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Pink Floyd's Roger Waters Sparks Backlash By Wearing Nazi-Like Outfit During Berlin Concert

While some accused the bassist of antisemitism, others pointed out that he was calling out fascism

Roger Waters
Frank Hoensch/Redferns/GettyImages

Former Pink Floyd bassist Roger Waters drew the ire of social media users who were outraged over a video of him sporting an all-black outfit with a red, Nazi-like armband at a recent concert in Berlin, Germany.

Waters has been traveling to cities around Germany as part of his This Is Not A Drill tour and his performances have been drawing controversy.

According to the BBC, Munich and Cologne tried to cancel his performances after Jewish organizations such as the Central Council of Jews accused him of antisemitism for his authoritarian-inspired costume.

While ardent Pink Floyd fans understood the meaning behind his bold attire and what he was going for–which we'll get to later–it didn't exonerate him from public scrutiny.

It also didn't help when, in the viral video, he was given a prop machine gun and took aim at the audience.

The International Legal Forum CEO Arsen Ostrovsky was appalled and shared a video of Waters performing at Berlin's Mercedes-Benz Arena on May 17 on Twitter.

Ostrovsky tweeted:

“Wow, this is @rogerwaters imitating a Nazi, while at a concert in … Berlin."
"This is just unhinged Jew hatred and Holocaust distortion. The man is vile beyond words.”

In Germany, it's illegal to display symbols and insignias associated with Nazis on flags and uniforms–although exceptions are made if they're for educational purposes.

Now, Waters is under investigation for his histrionics many thought went too far.

Germany police spokesman Martin Halweg said:

"We are investigating on suspicion of incitement to public hatred because the clothing worn on stage could be used to glorify or justify Nazi rule, thereby disturbing the public peace."
"The clothing resembles the clothing of an SS officer."

Speaking of context, here is why it matters in this case.

Waters has performed in the controverial costume mimicking Nazis at his concerts before purely for the sake of theater.

The logo on his armband of two crossed hammers within a white circle is similar to the one seen in the 1982 musical drama film, The Wall, based on Pink Floyd's eponymous 1979 album.

The screenplay written by Waters starred fellow musician-turned-activist Bob Geldof as Pink–a rock star who builds an emotional wall around himself after past traumatic events and pressures of rock stardom drive him to insanity.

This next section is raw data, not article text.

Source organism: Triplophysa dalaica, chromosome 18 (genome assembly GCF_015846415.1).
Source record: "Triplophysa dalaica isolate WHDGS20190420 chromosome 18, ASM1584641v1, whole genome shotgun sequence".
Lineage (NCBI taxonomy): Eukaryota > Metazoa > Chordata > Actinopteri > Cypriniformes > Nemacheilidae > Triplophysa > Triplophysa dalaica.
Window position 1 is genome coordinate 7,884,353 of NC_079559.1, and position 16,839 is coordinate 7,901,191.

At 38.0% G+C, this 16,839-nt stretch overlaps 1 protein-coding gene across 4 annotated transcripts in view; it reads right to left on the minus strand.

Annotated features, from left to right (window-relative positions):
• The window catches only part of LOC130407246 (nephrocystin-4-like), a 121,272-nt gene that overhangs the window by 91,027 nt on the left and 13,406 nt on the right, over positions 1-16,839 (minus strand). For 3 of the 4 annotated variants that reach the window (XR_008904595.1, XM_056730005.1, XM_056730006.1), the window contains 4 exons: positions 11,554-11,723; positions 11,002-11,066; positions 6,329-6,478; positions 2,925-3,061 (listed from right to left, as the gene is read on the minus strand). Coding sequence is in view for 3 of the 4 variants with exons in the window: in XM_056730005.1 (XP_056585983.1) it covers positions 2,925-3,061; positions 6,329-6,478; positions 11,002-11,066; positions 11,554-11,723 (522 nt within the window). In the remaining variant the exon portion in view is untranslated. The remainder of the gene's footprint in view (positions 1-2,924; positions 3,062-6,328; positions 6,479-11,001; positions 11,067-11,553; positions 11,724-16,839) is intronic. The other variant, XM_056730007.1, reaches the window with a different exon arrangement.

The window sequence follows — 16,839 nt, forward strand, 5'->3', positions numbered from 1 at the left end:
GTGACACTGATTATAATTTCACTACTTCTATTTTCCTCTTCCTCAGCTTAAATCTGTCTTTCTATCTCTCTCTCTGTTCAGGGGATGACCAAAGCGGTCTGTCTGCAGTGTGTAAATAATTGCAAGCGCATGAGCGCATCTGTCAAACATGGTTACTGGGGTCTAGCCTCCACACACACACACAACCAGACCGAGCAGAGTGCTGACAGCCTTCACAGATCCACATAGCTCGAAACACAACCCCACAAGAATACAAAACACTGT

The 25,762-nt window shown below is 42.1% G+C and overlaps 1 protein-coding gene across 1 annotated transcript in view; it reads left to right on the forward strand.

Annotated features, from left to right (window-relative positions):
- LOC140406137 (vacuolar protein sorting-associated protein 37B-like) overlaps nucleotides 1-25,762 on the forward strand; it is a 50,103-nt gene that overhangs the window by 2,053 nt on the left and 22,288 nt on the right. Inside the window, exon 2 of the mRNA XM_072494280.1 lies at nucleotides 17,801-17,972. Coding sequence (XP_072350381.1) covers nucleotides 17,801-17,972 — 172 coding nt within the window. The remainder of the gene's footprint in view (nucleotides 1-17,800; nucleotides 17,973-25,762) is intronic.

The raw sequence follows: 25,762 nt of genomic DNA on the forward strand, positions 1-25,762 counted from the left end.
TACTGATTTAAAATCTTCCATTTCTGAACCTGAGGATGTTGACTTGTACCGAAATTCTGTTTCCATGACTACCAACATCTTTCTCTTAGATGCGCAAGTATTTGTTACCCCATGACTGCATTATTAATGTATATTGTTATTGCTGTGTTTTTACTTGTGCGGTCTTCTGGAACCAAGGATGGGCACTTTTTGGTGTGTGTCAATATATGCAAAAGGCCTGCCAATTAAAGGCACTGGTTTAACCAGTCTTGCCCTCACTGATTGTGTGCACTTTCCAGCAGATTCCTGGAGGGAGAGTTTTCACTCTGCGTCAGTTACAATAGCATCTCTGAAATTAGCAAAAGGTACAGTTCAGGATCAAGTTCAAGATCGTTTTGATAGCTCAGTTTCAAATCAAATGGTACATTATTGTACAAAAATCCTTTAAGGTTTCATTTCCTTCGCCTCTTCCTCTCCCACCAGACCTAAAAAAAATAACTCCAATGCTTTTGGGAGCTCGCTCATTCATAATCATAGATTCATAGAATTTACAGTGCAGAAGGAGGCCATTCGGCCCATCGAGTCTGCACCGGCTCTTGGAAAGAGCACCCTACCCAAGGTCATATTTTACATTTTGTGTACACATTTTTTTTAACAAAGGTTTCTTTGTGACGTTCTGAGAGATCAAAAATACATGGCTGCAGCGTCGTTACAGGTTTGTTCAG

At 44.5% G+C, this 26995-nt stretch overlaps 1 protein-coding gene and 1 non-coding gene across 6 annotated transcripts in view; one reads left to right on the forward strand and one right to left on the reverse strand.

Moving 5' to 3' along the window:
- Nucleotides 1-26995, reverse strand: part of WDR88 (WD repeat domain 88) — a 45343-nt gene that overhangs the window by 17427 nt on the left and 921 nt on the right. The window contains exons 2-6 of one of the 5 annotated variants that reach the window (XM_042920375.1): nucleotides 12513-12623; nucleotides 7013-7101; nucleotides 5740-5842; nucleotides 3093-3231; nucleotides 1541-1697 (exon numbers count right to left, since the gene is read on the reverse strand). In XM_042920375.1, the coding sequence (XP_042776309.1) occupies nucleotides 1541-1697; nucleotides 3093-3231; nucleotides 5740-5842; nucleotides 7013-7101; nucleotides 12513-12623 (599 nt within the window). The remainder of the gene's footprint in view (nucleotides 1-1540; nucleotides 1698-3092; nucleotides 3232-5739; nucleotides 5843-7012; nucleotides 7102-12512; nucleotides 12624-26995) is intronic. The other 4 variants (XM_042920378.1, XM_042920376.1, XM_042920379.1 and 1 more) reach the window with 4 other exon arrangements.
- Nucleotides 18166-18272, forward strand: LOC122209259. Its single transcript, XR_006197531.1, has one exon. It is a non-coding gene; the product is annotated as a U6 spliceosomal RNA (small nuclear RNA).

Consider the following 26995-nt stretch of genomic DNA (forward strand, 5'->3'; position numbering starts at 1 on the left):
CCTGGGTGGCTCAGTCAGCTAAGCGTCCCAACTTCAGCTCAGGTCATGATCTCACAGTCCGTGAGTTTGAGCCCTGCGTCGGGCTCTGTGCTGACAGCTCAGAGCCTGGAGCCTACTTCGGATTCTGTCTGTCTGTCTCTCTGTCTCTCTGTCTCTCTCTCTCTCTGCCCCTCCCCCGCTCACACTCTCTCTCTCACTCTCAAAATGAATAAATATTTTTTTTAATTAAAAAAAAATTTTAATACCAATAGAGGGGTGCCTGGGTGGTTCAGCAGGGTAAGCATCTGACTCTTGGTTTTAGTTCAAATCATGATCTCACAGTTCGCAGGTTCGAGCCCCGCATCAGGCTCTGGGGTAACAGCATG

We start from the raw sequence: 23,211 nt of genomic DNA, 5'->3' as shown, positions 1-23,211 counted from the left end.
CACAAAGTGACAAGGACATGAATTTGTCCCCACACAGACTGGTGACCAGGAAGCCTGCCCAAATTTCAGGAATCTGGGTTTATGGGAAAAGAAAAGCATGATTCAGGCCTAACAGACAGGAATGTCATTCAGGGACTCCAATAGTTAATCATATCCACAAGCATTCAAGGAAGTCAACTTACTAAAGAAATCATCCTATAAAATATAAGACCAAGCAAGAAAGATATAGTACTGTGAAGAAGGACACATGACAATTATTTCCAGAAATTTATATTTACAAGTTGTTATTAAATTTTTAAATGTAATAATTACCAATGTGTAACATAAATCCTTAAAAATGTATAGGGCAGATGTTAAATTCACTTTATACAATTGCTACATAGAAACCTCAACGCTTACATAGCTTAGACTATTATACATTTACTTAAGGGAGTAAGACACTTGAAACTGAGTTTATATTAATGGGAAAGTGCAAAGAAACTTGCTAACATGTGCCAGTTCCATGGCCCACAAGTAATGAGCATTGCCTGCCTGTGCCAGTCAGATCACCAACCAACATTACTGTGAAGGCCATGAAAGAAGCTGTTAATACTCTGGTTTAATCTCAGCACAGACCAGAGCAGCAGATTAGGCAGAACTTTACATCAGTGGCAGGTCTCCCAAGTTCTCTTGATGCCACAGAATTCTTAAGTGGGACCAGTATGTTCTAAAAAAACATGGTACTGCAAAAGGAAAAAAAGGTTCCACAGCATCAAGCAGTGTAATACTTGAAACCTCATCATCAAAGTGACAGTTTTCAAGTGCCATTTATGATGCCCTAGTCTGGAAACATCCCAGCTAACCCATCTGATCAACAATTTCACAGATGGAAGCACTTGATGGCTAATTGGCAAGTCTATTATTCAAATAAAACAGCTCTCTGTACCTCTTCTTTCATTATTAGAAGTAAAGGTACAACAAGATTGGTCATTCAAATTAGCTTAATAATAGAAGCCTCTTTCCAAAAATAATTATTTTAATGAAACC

In the film, Pink's spiraling mental state leads him to believe he has become a dictator and at one point hallucinates that his concert is a fascist rally.

Fans privvy to The Wall's commentary defended Waters and asserted that Ostrovsky and other critics unfamiliar with the movie were jumping to conclusions.

Ostrovsky's tweet added an explanation for context.

“The clip shows part of Waters’ performance of The Wall, in which he portrays an authoritarian fascist."
"It is a critique of fascism and to present it as ‘Jew hatred and Holocaust distortion’ is a mischaracterisation of the performance and its message.”

The Independent previously noted:

“After opening the show with a statement saying he ‘condemns antisemitism unreservedly’, Waters performed while wearing a long black jacket, gloves, and a red armband adorned with hammers, rather than the Nazi swastika."
"He also projected the name of Holocaust teen diarist Anne Frank on a giant screen during the shows, along with several other names of contemporary figures including George Floyd, a Black man killed by Minnesota police in 2020, and Al Jazeera journalist Shireen Abu Akleh, who was shot and killed last year while covering a raid by the Israel Defence Forces (IDF) on a Palestinian refugee camp.”

The drama came to light after the cancellation of Water's performing engagement in the city of Frankfurt, Germany.

City officials released the following statement.

A translation by the Jewish Telegraphic Agency read:

“The background to the cancellation is the persistent anti-Israel behavior of the former Pink Floyd frontman, who is considered one of the most widely spread antisemites in the world."
"He repeatedly called for a cultural boycott of Israel and drew comparisons to the apartheid regime in South Africa and put pressure on artists to cancel events in Israel.”

Last year, Waters told Rolling Stone that he believed Israel was “an apartheid state” and he compared the country to apartheid-era South Africa.

He also denounced fellow musicians like Madonna Radiohead, Nick Cave, and the Chemical Brothers for performing in Israel.

Waters has denied the antisemitic allegations and thanked the fans who showed up for his shows in Germany in a Facebook post.